P: Well mostly it has to do with managing your thoughts and your reactions. We meditate every day, Suzee and I. So we have our disciplined practice that we do. We do yoga pretty much every day unless something weird comes up in the schedule but we meditate every day, so that’s the very pragmatic thing that we do but if you are talking about yoga in mundane life - when you are cooking, shopping and cleaning - to me it really manifests in managing my reactions, to being objective about a minor irritation that comes up and you ask yourself why you are mildly irritated. Why would you let these things bother you? Or tracing your thoughts why something bothers you or why you are upset about something and reflecting on how we sabotage our own day most of the time. Again, I’m very fortunate because in my environment where we live is a small, safe, liberal-minded community in beautiful settings and you have to ask yourself if you’re having a bad day, it isn’t usually coming from what’s outside. It’s usually because your mind is involved in ruminations about the past or anxiety about the future. Mainly of which aren’t unnecessary. Some are, but many of the ruminations about the past or anxiety about the future are not productive and so you find yourself if you aren’t happy, if you aren’t content, which to me in my life manifests as a type of rudeness or indifference to the people around you. It’s like, you find it irritating to go to the store or you find the every day life things that we all have to put up with are just too much, that’s a sign that your spiritual life is a little out of whack. Your spiritual life, I think, should make you so resilient in your emotional reactions to life’s inevitable and endless irritations that if your practice hasn’t put you in touch with I can control, I can influence a great deal how I react to these inevitable things and so being irritated, being annoyed, being less then courteous, being less then kind in your every day affairs you’ve got to reflect on those things as to why because circumstances of my life are fantastic. I can understand someone who is divorcing or divorced or has kids and no money. There’s a stress there that doesn’t put them at their best. I don’t have any of those excuses. I’m happily married. I love where I’m at. I’m not in debt. I don’t have a child on life support. My external circumstances almost every day are like “this is great”. Most people in the world would love to be in my position. So why am I not bubbling happy all the time? Why do I let things bother me? So that to me is, when your question is what is my every day manifestation? The every day manifestation of being calm and patient and relatively unruffled. Wake up calm and happy. Go to bed, a little tired but calm and happy. That to me would be an ideal.
K: So you still get caught out, it’s still a work in progress?
P: Oh yeah. Sometimes I look at my life and basic personality and very little has changed. I’m just able to keep in check inner reactions, but those inner reactions in many instances are still there. Just that before they would flash forth into expression, before any reflection. So now, the impulses for these inappropriate responses are still there but I’m calm enough to catch them before they’re expressed but the next step is to unearth why those reactions are still there after all this time. Why does this or that bother you? Why do you react that way? Why do you have these anxieties about those things and that’s all basically there. Sometimes you can look at it and go man I haven’t really moved very far. I’ve only checked or inhibited the expression but as my teacher says, very generously, it’s very difficult to make real progress in your life, to really alter your fundamental temperament or nature so you can’t look at it as a short term “once I do that, then…” It’s kind of like you’re chiseling at that rock until you die. It isn’t “once I have perfected my personality, then I will…” that, I think, is the wrong attitude. It’s like, you are going to chisel on that rock. First the big ugly knobs come off and then the less obvious sharp points come off and then there’s just more to do, you get to peel back until you are a genuinely soft, genuinely compassionate, genuinely calm, not practiced discipline. But that doesn’t bother me any more. I can see now, that that will go to my grave, the project will be incomplete but that doesn’t depress me. I think that is the norm. I’m very suspect of people that go away to a workshop and come back and declare that they are changed, re-inspired maybe, but changed. I’m very suspect of that.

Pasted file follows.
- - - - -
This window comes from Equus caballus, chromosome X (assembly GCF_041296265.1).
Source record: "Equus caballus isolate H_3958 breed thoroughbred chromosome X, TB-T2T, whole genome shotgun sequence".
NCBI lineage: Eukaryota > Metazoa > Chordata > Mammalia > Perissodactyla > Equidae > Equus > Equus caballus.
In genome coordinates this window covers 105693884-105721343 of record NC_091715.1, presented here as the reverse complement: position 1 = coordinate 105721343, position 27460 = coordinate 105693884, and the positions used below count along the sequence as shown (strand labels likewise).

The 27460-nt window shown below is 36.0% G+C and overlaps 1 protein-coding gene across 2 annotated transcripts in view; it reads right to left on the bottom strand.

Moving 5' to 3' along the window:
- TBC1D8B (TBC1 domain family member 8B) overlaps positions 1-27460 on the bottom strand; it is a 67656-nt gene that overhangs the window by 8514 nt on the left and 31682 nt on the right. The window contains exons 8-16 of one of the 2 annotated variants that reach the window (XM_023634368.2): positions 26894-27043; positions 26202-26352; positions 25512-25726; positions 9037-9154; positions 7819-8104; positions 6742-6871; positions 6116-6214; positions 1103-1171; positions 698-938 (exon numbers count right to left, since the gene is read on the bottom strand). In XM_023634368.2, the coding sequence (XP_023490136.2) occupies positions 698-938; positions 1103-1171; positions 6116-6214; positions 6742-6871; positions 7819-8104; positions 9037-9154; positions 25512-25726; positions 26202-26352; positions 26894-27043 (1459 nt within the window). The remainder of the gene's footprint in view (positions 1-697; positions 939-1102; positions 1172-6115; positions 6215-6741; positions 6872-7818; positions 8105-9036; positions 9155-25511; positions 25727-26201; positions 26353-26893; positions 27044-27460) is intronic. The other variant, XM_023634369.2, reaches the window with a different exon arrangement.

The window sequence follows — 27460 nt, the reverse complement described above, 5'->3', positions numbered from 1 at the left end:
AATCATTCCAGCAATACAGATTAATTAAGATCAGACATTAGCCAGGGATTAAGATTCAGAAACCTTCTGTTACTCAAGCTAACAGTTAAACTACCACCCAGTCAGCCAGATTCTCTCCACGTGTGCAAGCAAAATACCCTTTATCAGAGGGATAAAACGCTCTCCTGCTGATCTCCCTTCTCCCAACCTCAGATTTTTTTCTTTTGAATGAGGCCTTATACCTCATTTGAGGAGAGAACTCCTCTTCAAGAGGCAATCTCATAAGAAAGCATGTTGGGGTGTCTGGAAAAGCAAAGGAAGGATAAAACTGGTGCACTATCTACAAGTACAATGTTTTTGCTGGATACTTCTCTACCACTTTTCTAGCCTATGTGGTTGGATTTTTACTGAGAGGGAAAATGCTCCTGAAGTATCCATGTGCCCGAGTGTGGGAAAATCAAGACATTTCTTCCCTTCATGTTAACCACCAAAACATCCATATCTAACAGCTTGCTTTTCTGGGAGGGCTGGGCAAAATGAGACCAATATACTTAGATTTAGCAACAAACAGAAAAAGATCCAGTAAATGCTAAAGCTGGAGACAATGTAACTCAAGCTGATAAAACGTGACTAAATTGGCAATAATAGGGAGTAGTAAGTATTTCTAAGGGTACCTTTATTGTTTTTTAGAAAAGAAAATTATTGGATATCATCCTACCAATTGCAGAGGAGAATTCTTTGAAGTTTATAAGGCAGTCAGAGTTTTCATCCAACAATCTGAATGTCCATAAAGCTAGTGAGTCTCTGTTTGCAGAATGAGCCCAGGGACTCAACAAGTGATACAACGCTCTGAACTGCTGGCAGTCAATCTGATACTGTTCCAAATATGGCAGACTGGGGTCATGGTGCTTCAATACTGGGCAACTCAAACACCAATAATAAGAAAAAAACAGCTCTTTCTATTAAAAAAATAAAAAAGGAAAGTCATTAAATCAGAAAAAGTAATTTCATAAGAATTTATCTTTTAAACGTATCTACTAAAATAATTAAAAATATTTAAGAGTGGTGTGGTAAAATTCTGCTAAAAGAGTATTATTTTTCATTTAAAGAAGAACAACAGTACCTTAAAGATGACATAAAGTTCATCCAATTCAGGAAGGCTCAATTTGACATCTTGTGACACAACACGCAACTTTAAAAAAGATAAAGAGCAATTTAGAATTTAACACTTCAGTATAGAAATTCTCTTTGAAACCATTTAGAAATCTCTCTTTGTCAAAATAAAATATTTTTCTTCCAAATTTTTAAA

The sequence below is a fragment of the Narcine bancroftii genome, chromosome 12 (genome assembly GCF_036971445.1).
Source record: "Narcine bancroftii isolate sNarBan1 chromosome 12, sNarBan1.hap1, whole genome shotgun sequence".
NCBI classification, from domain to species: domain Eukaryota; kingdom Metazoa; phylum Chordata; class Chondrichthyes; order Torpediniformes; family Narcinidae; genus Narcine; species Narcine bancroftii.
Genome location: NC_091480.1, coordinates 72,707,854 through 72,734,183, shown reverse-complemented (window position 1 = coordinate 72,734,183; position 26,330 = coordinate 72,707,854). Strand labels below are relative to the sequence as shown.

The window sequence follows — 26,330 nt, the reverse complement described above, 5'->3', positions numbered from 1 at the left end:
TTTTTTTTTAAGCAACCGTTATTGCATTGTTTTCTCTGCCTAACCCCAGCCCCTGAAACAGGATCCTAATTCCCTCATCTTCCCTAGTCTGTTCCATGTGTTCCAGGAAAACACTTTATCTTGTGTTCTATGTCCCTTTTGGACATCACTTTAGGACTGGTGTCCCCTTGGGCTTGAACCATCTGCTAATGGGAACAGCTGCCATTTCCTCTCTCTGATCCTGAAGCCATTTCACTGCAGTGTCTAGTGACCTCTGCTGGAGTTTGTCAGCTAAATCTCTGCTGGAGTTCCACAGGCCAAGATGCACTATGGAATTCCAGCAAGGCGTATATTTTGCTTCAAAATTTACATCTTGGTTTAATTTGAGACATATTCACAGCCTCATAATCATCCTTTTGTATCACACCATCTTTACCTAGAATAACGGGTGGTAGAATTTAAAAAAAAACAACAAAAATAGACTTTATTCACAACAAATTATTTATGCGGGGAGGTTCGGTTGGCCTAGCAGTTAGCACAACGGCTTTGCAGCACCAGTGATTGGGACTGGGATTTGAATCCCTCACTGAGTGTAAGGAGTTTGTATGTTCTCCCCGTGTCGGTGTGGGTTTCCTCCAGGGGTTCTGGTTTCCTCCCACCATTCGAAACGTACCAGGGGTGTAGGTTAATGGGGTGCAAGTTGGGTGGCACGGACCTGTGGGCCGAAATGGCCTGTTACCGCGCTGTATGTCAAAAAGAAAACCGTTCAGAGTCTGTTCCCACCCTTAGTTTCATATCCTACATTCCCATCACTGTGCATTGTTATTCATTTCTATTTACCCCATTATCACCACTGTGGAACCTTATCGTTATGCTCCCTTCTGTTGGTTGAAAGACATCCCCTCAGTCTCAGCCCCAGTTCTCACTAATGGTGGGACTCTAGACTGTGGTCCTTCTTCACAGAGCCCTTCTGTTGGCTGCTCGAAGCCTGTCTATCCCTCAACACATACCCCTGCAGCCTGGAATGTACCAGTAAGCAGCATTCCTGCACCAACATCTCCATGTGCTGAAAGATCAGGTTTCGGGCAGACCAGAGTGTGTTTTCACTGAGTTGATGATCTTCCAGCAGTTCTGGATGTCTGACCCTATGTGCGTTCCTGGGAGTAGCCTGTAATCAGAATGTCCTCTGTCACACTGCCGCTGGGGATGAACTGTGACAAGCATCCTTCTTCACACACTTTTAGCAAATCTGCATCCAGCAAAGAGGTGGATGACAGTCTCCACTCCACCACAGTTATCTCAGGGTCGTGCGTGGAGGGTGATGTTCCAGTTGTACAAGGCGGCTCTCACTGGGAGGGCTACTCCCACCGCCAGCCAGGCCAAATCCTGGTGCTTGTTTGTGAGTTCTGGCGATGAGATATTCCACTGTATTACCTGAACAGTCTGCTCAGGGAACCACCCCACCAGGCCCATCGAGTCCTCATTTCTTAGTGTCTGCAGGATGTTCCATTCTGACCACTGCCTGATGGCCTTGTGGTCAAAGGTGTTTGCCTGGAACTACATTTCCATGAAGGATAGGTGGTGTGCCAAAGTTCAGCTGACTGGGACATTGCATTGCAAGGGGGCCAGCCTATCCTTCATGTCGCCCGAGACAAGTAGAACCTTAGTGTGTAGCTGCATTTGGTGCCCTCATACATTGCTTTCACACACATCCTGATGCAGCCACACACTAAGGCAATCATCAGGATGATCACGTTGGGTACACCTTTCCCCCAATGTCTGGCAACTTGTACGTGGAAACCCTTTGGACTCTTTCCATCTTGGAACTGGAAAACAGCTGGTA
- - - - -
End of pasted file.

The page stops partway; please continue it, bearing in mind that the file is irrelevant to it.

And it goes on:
K: It says in the book that is in our rooms about Buddhism that "the nuns and the monks are just normal people. They are just trying."
P: And I think that’s right. And I think that the more you try, the more you see how stubborn it is. It makes you reflect on deeper aspects of your life. To me, I don’t have any grandiose illusions about my accomplishments or the likely achievements that I will achieve in this lifetime but I do have great hope that the effort that I make and the habits that I am trying to perform will carry me into the next life time better.